Tuesday May 30, 2023
By Victoria Amunga
NAIROBI, KENYA — Health care providers in Kenya's Dadaab refugee camp say an ongoing cholera outbreak is becoming a looming catastrophe. Doctors Without Borders has described the six-month-long cholera outbreak as the worst yet, amid an influx of new refugees from Somalia.
Medecins Sans Frontieres, popularly known as Doctors Without Borders, told a news conference Tuesday that a cholera outbreak the Dadaab camp is approaching epidemic proportions and that urgent attention in the areas of water and sanitation is needed. Dr. Nitya Udayraj is the medical coordinator.
"The humanitarian conditions there are already at its limit. An outbreak like cholera, like measles, is literally the last stroke that will bring it to the breaking point,” said Dr. Nitya Udayraj, MSF’s medical coordinator. “Which is why today we want to bring focus that the humanitarian situation is already precarious. ... We would like to bring attention that after six months, the outbreak is still continuing. It is not normal.”
The cholera outbreak hit East Africa’s largest refugee camp last November. At least five people have died since then. The Dadaab complex in Kenya's northeastern region is home to over 300,000 refugees, most from neighboring Somalia.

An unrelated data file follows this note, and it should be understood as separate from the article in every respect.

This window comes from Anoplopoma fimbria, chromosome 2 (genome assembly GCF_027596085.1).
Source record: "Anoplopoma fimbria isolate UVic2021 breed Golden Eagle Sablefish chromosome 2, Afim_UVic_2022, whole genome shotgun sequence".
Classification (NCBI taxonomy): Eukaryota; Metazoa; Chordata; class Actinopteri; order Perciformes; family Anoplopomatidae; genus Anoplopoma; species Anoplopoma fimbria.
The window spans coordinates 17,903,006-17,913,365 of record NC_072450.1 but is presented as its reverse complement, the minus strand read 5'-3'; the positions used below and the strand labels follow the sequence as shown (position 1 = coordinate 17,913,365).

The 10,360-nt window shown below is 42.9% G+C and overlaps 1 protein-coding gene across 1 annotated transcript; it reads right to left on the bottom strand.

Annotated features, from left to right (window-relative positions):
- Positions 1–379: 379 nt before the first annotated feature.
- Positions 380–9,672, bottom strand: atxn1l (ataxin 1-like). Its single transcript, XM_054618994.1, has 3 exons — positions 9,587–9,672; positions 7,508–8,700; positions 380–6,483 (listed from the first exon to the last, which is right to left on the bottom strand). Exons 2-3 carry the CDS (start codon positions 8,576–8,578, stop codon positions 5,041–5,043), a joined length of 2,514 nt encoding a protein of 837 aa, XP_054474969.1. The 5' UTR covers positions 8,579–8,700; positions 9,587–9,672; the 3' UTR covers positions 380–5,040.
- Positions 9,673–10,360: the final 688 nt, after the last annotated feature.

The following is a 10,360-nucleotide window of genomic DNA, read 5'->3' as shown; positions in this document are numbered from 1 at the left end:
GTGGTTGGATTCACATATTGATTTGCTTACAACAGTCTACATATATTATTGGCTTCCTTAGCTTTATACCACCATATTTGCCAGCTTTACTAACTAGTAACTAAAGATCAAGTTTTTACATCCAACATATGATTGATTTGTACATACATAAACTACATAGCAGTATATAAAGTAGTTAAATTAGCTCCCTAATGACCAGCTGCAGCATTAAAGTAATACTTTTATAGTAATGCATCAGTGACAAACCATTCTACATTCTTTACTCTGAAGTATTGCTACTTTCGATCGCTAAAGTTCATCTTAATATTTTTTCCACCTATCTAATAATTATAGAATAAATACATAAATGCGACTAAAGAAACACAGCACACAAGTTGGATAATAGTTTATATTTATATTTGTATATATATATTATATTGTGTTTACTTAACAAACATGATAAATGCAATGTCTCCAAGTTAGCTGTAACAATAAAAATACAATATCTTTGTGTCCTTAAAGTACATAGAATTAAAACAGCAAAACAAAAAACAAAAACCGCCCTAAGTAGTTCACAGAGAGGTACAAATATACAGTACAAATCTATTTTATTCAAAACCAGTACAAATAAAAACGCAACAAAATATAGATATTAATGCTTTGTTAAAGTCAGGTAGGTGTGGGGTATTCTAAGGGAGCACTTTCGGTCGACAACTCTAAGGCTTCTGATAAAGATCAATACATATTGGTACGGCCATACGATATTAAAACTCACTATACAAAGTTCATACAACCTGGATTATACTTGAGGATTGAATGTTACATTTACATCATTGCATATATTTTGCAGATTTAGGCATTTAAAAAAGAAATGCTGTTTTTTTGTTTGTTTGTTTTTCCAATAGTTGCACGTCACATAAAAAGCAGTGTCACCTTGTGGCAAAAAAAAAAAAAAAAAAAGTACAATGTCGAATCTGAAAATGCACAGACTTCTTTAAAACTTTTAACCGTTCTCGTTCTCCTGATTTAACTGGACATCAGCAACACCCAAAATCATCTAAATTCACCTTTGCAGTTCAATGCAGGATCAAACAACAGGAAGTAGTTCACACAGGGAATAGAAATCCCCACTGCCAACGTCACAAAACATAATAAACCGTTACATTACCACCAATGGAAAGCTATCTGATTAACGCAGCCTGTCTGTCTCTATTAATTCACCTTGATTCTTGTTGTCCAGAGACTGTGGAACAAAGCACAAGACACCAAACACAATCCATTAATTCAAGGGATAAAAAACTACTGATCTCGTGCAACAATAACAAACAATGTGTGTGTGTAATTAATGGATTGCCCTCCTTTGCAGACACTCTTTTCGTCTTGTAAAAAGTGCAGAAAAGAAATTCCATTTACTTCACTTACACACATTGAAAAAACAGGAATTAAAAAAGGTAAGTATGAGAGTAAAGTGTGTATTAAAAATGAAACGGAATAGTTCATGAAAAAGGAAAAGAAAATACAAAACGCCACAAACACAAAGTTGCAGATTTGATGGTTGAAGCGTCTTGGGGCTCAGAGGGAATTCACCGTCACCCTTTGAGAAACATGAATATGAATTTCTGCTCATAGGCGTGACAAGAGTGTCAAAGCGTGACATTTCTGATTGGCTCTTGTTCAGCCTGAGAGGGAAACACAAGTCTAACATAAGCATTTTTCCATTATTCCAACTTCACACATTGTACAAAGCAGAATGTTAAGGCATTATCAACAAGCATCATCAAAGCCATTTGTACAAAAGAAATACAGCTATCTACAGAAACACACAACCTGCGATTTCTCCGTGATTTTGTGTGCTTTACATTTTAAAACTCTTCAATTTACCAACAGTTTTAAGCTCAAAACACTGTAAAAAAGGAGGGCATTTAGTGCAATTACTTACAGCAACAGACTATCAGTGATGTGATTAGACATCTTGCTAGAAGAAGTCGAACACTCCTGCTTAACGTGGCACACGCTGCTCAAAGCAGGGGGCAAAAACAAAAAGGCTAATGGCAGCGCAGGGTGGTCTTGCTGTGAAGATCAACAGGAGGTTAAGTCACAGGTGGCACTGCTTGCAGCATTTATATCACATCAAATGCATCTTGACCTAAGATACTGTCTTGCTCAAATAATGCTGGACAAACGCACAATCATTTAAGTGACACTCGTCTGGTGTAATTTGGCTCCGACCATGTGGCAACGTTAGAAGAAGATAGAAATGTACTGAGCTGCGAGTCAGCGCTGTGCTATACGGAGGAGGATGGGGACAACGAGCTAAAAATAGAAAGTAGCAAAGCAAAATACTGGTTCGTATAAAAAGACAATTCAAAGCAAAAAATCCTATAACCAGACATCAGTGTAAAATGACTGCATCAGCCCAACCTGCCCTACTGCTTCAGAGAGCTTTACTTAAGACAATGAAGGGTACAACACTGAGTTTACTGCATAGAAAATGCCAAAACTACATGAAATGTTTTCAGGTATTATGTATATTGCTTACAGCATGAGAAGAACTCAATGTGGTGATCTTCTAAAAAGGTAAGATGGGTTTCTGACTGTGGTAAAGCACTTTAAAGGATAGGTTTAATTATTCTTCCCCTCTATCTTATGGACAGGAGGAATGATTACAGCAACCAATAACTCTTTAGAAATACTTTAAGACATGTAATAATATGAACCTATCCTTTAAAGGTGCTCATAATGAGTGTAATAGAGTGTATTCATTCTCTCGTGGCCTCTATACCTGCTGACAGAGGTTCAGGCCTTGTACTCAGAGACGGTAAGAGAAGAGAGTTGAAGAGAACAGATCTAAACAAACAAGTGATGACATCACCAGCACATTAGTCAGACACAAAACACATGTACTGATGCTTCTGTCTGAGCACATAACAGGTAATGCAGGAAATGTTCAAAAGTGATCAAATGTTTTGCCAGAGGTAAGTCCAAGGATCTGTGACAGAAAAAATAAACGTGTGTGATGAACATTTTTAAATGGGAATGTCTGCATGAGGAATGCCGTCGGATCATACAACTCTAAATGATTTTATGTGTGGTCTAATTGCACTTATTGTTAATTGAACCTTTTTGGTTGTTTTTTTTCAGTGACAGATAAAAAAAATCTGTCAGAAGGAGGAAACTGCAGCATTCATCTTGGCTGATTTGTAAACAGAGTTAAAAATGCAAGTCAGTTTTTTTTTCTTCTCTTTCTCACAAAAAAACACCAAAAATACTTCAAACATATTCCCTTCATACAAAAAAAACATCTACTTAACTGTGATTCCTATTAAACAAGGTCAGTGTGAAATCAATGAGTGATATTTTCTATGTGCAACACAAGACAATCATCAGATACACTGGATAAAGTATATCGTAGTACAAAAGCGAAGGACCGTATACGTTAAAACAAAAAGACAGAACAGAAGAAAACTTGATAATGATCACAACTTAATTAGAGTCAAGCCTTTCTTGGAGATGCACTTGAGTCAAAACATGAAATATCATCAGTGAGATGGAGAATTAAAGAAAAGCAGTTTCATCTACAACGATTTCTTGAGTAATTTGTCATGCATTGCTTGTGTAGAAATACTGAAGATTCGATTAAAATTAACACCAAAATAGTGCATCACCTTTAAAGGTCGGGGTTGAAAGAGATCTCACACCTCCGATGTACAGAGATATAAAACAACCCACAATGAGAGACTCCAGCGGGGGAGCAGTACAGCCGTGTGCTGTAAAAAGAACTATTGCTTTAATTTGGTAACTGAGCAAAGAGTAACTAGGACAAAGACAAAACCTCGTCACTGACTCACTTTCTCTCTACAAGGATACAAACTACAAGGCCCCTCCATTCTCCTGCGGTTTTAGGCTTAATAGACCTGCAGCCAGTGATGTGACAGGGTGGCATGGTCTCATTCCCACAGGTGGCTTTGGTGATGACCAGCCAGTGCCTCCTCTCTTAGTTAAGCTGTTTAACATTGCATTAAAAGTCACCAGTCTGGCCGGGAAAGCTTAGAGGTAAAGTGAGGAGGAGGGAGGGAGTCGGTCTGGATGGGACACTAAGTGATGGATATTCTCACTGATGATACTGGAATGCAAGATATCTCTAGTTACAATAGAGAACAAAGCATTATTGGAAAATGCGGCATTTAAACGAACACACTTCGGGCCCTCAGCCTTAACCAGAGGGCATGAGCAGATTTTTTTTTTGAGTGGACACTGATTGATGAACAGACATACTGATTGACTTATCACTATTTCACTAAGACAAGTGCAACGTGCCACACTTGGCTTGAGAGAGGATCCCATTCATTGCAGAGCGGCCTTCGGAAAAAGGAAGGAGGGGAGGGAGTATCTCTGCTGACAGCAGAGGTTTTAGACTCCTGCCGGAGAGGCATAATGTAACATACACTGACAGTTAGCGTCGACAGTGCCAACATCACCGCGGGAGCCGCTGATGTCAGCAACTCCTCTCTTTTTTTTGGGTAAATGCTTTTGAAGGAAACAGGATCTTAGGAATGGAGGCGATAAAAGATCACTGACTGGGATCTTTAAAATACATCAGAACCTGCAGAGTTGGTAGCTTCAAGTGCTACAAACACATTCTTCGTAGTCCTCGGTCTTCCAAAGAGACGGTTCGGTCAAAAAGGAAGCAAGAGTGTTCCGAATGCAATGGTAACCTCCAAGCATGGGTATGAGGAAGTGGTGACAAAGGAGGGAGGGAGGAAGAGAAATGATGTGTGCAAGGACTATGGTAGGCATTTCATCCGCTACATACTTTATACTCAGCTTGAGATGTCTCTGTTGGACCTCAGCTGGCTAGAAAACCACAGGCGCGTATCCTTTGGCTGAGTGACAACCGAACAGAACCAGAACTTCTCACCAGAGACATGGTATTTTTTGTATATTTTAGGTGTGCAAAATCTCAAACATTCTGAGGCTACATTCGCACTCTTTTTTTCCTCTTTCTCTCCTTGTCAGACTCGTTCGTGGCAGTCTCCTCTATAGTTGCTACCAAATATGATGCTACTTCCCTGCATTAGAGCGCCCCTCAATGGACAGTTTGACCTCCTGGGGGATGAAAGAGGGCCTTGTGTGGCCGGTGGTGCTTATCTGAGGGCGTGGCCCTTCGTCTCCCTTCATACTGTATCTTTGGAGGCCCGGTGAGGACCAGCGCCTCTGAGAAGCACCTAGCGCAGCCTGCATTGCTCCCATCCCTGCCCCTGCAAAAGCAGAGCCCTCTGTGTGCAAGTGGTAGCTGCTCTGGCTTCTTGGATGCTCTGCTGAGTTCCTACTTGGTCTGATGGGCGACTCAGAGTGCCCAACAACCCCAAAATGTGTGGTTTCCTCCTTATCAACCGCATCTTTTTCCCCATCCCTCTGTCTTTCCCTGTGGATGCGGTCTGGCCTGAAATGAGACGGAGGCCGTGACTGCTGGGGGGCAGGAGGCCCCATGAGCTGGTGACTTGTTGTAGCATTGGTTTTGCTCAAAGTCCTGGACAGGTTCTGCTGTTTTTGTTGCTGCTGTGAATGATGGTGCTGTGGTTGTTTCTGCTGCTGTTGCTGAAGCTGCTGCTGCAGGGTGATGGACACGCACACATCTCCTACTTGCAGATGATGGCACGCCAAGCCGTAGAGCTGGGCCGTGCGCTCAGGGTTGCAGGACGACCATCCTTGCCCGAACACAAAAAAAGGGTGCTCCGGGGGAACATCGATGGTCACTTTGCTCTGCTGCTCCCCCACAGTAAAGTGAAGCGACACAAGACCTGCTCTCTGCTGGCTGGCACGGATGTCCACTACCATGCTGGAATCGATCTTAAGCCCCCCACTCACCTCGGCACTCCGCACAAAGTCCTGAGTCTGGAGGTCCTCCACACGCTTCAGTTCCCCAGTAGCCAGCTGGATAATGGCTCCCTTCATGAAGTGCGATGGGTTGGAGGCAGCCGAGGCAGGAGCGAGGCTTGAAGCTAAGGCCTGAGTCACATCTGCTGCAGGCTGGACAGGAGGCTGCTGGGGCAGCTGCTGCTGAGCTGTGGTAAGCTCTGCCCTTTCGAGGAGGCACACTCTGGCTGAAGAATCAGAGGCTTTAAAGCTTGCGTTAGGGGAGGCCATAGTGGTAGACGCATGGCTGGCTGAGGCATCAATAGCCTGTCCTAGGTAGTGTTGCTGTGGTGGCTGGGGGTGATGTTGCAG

Their numbers have exceeded capacity due to the extended drought in Somalia. At least 67,000 more refugees arrived in the camp last year, according to national data, putting pressure on already limited resources. Doctors Without Borders’ country director Hassan Maiyaki said sanitary conditions are dire.
"Today, according to humanitarian organizations working in the camps, almost half of the camp population has no access to functional latrines, leading to open defecation in and around the camp, which raises the risk of disease outbreaks."
Kenya's Ministry of Health conducted cholera vaccinations at the camp, but the doctors say curbing the outbreak remains elusive without sanitation and hygiene intervention.